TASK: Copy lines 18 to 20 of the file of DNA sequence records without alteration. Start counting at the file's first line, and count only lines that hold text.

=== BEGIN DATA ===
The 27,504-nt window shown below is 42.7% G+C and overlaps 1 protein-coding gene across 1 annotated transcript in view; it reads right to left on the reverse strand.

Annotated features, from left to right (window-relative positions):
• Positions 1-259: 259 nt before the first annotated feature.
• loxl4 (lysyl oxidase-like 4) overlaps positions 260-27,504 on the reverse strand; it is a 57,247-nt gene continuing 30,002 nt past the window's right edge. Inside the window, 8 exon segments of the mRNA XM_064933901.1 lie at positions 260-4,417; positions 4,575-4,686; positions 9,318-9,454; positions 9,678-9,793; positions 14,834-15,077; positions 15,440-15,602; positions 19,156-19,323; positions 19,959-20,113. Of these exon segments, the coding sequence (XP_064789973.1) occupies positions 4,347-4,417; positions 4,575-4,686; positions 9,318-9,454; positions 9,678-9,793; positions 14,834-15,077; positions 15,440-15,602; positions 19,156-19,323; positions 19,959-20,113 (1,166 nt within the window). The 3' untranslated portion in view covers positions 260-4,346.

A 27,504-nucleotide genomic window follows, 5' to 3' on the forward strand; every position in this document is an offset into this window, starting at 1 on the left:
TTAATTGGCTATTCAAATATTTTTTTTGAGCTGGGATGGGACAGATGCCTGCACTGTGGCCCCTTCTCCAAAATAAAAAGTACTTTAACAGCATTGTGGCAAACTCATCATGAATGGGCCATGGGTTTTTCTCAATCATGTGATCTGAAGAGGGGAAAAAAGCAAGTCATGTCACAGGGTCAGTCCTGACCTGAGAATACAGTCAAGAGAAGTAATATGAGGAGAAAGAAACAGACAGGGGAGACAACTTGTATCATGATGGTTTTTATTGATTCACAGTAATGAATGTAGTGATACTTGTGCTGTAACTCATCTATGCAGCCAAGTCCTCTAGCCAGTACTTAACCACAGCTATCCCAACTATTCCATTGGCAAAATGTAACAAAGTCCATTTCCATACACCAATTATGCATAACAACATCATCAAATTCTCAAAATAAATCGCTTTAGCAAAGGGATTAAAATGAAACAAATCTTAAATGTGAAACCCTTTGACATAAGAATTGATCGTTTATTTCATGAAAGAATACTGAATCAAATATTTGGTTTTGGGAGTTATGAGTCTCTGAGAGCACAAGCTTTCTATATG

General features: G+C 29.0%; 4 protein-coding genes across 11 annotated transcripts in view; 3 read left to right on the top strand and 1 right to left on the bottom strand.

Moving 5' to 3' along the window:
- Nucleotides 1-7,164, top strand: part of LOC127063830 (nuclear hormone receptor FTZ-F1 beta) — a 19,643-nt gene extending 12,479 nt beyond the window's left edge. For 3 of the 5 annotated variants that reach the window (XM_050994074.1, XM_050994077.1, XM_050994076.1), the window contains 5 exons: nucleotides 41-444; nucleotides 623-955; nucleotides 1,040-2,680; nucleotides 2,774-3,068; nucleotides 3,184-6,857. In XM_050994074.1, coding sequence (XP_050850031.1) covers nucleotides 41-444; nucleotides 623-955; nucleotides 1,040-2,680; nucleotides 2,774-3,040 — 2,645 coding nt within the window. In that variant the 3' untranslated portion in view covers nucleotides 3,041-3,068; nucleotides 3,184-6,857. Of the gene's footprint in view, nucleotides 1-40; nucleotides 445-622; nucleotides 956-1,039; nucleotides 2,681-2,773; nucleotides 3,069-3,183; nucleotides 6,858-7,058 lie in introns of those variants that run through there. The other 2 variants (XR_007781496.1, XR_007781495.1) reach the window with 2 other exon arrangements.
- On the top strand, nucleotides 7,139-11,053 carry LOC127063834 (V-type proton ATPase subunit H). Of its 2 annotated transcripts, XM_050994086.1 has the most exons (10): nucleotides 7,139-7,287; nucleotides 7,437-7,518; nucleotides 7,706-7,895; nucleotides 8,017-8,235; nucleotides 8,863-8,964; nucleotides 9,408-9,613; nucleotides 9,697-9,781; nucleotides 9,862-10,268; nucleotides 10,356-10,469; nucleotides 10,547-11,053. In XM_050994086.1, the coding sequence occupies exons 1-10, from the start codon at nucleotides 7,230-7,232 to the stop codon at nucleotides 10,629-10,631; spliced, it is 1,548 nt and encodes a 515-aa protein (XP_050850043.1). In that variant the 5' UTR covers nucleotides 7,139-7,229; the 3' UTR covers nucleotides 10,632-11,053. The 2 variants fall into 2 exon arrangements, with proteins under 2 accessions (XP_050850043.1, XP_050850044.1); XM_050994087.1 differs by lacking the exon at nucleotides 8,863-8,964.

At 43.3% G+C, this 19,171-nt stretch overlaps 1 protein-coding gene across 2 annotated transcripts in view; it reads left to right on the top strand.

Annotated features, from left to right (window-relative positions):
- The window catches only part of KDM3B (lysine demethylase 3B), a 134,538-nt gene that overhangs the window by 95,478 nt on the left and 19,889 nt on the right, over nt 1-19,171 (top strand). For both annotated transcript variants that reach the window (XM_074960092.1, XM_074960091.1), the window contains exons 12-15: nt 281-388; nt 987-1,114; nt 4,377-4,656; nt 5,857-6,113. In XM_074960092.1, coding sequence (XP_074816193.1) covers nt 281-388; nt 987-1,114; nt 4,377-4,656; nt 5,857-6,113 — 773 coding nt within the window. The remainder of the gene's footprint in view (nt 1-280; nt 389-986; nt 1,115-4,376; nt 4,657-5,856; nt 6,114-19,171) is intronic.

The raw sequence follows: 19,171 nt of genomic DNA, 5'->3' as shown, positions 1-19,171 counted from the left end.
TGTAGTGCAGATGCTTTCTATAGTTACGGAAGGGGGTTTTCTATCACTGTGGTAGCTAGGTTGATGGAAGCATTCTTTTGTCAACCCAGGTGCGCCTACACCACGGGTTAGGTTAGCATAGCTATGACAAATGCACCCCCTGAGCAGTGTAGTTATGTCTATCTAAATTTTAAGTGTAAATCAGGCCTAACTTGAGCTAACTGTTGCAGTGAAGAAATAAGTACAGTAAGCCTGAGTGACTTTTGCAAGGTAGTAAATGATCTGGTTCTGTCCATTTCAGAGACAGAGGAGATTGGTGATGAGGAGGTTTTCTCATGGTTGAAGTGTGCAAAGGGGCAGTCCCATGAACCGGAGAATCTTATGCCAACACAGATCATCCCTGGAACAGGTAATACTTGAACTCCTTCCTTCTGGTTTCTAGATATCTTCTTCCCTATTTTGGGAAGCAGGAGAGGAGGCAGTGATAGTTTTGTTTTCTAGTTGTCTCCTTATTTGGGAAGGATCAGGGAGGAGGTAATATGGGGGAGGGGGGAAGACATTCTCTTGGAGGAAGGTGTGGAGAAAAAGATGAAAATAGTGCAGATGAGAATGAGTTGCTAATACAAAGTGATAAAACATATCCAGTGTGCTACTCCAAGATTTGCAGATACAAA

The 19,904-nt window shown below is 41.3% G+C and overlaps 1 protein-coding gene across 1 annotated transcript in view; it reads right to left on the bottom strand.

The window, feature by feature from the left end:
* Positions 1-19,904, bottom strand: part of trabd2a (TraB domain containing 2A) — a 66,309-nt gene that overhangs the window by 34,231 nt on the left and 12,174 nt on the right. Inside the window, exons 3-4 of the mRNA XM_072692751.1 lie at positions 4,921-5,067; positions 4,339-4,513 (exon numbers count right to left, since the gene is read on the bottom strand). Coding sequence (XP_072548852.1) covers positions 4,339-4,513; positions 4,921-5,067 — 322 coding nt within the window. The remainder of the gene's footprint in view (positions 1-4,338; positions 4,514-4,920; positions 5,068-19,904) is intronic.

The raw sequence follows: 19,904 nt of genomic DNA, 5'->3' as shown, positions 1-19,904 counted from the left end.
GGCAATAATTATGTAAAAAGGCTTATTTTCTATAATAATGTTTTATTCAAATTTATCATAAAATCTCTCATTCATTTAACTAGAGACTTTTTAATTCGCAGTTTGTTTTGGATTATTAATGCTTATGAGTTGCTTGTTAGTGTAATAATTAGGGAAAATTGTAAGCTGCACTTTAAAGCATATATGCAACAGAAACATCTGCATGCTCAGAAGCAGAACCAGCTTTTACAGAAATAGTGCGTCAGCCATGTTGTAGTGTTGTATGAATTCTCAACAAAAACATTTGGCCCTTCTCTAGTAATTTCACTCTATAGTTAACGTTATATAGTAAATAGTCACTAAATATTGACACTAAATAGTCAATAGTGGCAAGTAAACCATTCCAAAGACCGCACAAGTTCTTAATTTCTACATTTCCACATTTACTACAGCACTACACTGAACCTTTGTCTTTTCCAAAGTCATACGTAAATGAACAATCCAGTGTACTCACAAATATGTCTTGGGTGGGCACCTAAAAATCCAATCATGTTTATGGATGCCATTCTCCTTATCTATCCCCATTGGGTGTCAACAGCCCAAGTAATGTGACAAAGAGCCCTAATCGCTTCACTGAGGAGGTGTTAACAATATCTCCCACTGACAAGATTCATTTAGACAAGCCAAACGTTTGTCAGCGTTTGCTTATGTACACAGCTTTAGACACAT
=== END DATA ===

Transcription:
* Positions 1-19,904, bottom strand: part of trabd2a (TraB domain containing 2A) — a 66,309-nt gene that overhangs the window by 34,231 nt on the left and 12,174 nt on the right. Inside the window, exons 3-4 of the mRNA XM_072692751.1 lie at positions 4,921-5,067; positions 4,339-4,513 (exon numbers count right to left, since the gene is read on the bottom strand). Coding sequence (XP_072548852.1) covers positions 4,339-4,513; positions 4,921-5,067 — 322 coding nt within the window. The remainder of the gene's footprint in view (positions 1-4,338; positions 4,514-4,920; positions 5,068-19,904) is intronic.

The raw sequence follows: 19,904 nt of genomic DNA, 5'->3' as shown, positions 1-19,904 counted from the left end.
GGCAATAATTATGTAAAAAGGCTTATTTTCTATAATAATGTTTTATTCAAATTTATCATAAAATCTCTCATTCATTTAACTAGAGACTTTTTAATTCGCAGTTTGTTTTGGATTATTAATGCTTATGAGTTGCTTGTTAGTGTAATAATTAGGGAAAATTGTAAGCTGCACTTTAAAGCATATATGCAACAGAAACATCTGCATGCTCAGAAGCAGAACCAGCTTTTACAGAAATAGTGCGTCAGCCATGTTGTAGTGTTGTATGAATTCTCAACAAAAACATTTGGCCCTTCTCTAGTAATTTCACTCTATAGTTAACGTTATATAGTAAATAGTCACTAAATATTGACACTAAATAGTCAATAGTGGCAAGTAAACCATTCCAAAGACCGCACAAGTTCTTAATTTCTACATTTCCACATTTACTACAGCACTACACTGAACCTTTGTCTTTTCCAAAGTCATACGTAAATGAACAATCCAGTGTACTCACAAATATGTCTTGGGTGGGCACCTAAAAATCCAATCATGTTTATGGATGCCATTCTCCTTATCTATCCCCATTGGGTGTCAACAGCCCAAGTAATGTGACAAAGAGCCCTAATCGCTTCACTGAGGAGGTGTTAACAATATCTCCCACTGACAAGATTCATTTAGACAAGCCAAACGTTTGTCAGCGTTTGCTTATGTACACAGCTTTAGACACAT